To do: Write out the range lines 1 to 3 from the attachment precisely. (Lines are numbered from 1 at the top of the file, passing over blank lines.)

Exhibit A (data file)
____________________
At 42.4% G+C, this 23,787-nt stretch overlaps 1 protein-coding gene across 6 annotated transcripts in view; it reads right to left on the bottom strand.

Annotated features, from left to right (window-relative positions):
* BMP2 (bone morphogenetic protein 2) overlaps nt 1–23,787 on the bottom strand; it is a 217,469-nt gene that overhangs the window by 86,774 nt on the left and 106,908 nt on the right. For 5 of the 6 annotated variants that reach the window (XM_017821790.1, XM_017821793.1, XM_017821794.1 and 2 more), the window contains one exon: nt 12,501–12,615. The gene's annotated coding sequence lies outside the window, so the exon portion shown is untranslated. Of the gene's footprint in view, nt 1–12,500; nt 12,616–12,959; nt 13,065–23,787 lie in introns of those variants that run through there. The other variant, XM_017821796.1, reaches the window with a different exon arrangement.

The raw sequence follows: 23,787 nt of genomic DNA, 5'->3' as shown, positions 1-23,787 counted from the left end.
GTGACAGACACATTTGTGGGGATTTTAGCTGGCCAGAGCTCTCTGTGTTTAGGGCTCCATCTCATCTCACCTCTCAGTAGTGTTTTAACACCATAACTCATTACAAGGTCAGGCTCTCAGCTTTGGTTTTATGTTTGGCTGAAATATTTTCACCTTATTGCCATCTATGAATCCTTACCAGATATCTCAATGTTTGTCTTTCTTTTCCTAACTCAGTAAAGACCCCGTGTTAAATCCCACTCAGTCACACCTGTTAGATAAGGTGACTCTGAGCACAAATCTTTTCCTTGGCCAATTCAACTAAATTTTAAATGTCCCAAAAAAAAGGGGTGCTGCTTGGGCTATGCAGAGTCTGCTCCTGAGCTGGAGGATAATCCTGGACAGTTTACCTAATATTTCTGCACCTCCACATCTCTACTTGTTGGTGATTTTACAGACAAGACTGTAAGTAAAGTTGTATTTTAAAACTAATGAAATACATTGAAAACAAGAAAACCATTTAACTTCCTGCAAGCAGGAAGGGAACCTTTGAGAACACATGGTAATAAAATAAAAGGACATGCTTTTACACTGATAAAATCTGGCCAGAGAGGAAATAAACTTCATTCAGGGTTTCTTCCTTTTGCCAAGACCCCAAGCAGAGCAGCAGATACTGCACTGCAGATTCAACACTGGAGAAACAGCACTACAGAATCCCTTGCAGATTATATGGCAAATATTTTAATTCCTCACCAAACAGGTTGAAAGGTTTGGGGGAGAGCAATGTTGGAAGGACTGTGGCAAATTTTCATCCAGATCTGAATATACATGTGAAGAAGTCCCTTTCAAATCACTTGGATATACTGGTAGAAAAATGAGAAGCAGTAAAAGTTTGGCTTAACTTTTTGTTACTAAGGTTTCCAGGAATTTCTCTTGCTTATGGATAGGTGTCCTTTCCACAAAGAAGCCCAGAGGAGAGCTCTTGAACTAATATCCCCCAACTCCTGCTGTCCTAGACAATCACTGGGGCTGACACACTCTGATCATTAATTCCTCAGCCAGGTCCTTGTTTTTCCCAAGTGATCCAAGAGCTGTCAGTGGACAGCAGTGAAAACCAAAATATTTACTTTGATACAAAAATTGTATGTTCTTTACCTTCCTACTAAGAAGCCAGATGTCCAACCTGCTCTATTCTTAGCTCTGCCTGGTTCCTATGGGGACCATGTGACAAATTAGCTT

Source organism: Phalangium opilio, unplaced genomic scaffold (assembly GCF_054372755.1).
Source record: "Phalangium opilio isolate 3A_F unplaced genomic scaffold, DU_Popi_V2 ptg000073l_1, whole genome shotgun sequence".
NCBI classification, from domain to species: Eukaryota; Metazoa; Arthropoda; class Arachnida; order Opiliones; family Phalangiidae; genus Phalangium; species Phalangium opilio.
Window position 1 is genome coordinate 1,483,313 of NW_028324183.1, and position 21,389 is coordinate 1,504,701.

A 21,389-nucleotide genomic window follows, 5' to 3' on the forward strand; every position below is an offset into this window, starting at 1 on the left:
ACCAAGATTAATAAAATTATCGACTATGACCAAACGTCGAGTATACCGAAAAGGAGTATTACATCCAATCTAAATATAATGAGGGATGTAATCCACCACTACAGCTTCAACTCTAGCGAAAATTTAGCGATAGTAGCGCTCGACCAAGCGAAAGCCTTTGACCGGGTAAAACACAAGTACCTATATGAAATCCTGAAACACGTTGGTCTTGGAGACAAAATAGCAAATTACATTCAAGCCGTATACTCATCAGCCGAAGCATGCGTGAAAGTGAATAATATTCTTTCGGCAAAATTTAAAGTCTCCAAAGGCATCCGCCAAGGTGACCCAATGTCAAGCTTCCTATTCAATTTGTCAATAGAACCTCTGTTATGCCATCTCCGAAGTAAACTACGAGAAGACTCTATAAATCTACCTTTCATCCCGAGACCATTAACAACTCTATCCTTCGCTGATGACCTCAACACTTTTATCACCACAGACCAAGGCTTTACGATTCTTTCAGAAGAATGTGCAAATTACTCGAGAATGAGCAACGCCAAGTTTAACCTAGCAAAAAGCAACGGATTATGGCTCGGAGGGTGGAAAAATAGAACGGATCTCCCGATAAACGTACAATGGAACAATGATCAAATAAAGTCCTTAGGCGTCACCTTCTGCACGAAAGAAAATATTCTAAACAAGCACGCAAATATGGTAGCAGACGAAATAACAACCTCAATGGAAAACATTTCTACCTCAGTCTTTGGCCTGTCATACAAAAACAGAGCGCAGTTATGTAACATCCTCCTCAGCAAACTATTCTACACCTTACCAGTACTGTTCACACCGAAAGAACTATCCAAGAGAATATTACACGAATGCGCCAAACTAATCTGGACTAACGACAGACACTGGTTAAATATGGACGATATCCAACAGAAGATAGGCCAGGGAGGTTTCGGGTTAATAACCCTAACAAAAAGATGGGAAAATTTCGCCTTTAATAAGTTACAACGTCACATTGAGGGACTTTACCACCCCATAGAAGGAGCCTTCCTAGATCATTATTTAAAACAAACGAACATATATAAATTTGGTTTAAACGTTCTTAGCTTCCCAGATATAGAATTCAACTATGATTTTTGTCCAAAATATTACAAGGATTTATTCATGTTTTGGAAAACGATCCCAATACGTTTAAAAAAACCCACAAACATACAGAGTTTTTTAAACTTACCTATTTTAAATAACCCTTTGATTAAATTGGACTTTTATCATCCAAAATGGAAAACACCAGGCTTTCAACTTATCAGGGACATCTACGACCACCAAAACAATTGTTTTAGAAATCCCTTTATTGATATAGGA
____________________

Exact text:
At 42.4% G+C, this 23,787-nt stretch overlaps 1 protein-coding gene across 6 annotated transcripts in view; it reads right to left on the bottom strand.

Annotated features, from left to right (window-relative positions):
* BMP2 (bone morphogenetic protein 2) overlaps nt 1–23,787 on the bottom strand; it is a 217,469-nt gene that overhangs the window by 86,774 nt on the left and 106,908 nt on the right. For 5 of the 6 annotated variants that reach the window (XM_017821790.1, XM_017821793.1, XM_017821794.1 and 2 more), the window contains one exon: nt 12,501–12,615. The gene's annotated coding sequence lies outside the window, so the exon portion shown is untranslated. Of the gene's footprint in view, nt 1–12,500; nt 12,616–12,959; nt 13,065–23,787 lie in introns of those variants that run through there. The other variant, XM_017821796.1, reaches the window with a different exon arrangement.